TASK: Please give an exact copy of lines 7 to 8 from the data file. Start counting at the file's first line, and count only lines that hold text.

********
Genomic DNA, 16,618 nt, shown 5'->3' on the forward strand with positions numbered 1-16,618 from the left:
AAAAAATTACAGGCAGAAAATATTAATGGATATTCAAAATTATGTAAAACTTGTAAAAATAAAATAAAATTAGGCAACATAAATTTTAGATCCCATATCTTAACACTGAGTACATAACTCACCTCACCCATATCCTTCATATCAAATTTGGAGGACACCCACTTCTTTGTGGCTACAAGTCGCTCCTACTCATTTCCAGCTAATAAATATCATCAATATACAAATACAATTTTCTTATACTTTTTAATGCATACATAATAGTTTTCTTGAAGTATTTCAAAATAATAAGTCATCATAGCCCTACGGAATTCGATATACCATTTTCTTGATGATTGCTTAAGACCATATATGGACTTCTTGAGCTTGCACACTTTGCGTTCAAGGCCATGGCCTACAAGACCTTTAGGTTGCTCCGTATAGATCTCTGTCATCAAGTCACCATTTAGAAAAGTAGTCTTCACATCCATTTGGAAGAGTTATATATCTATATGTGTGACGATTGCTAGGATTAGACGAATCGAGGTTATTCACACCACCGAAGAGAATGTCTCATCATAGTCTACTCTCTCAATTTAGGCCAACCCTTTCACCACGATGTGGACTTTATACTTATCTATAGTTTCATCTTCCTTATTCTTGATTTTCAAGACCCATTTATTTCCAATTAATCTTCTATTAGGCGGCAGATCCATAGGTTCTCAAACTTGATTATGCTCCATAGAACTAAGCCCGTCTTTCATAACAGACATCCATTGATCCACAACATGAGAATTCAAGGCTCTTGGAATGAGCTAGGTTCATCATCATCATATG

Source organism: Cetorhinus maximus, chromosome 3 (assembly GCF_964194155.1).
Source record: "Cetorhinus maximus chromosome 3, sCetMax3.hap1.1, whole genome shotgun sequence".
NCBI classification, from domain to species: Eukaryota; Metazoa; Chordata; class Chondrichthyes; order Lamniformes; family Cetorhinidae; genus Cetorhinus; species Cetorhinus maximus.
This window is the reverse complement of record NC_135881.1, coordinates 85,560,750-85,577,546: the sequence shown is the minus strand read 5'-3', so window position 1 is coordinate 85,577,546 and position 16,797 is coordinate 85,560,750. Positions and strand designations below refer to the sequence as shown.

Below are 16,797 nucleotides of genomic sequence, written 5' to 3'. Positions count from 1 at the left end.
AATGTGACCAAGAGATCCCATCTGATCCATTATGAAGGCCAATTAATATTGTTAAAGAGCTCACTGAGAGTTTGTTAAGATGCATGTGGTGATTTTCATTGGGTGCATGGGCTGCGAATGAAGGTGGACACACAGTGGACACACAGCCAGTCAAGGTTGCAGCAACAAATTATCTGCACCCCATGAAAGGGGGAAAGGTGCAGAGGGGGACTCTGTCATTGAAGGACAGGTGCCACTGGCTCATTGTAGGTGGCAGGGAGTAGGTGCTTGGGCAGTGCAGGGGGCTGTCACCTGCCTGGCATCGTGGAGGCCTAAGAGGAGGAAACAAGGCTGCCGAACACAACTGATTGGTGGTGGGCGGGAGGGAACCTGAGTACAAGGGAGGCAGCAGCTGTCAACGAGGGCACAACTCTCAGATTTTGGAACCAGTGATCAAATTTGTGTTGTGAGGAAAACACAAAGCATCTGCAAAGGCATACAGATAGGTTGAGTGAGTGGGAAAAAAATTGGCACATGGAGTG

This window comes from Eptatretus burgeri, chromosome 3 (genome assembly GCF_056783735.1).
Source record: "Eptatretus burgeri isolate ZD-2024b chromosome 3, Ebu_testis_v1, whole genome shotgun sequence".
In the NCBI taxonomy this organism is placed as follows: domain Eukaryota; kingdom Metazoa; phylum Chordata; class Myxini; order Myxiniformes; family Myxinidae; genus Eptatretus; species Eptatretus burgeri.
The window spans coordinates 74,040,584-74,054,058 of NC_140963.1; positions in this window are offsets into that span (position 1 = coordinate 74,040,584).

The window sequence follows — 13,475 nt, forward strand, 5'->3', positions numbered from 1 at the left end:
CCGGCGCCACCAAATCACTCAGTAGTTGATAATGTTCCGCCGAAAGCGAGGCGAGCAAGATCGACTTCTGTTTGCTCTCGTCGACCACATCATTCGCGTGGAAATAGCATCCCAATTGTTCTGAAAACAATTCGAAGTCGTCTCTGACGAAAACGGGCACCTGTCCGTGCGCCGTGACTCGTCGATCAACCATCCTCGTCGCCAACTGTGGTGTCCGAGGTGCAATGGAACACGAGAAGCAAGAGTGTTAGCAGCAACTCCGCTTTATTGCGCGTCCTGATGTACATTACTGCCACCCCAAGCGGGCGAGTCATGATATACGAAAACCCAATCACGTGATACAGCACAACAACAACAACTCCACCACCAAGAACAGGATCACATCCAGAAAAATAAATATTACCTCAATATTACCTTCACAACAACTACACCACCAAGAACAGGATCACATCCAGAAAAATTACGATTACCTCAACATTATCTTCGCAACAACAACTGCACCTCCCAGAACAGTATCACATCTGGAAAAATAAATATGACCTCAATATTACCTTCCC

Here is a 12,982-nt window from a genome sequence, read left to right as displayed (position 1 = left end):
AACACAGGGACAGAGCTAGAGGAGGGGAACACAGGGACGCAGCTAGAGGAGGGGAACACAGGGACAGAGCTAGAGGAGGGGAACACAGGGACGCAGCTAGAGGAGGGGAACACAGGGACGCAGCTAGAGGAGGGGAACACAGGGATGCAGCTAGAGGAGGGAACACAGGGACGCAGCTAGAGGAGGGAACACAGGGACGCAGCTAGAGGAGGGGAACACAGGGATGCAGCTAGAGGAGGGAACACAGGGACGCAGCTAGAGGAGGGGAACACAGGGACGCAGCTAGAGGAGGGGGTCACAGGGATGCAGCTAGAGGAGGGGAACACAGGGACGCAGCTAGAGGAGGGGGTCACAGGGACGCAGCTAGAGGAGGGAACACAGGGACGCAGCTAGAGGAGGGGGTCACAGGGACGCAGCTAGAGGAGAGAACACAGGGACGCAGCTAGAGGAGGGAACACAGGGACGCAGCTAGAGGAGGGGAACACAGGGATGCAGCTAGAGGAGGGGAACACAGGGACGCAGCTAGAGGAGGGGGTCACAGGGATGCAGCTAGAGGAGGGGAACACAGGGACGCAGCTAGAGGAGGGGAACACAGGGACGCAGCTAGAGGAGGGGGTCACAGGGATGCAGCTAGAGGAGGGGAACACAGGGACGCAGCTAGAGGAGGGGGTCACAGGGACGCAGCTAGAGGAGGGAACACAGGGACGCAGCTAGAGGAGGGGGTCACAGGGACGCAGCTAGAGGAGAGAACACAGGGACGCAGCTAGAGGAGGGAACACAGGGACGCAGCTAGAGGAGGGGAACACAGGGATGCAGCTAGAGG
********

Below are 16,797 nucleotides of genomic sequence, written 5' to 3'. Positions count from 1 at the left end.
AATGTGACCAAGAGATCCCATCTGATCCATTATGAAGGCCAATTAATATTGTTAAAGAGCTCACTGAGAGTTTGTTAAGATGCATGTGGTGATTTTCATTGGGTGCATGGGCTGCGAATGAAGGTGGACACACAGTGGACACACAGCCAGTCAAGGTTGCAGCAACAAATTATCTGCACCCCATGAAAGGGGGAAAGGTGCAGAGGGGGACTCTGTCATTGAAGGACAGGTGCCACTGGCTCATTGTAGGTGGCAGGGAGTAGGTGCTTGGGCAGTGCAGGGGGCTGTCACCTGCCTGGCATCGTGGAGGCCTAAGAGGAGGAAACAAGGCTGCCGAACACAACTGATTGGTGGTGGGCGGGAGGGAACCTGAGTACAAGGGAGGCAGCAGCTGTCAACGAGGGCACAACTCTCAGATTTTGGAACCAGTGATCAAATTTGTGTTGTGAGGAAAACACAAAGCATCTGCAAAGGCATACAGATAGGTTGAGTGAGTGGGAAAAAAATTGGCACATGGAGTG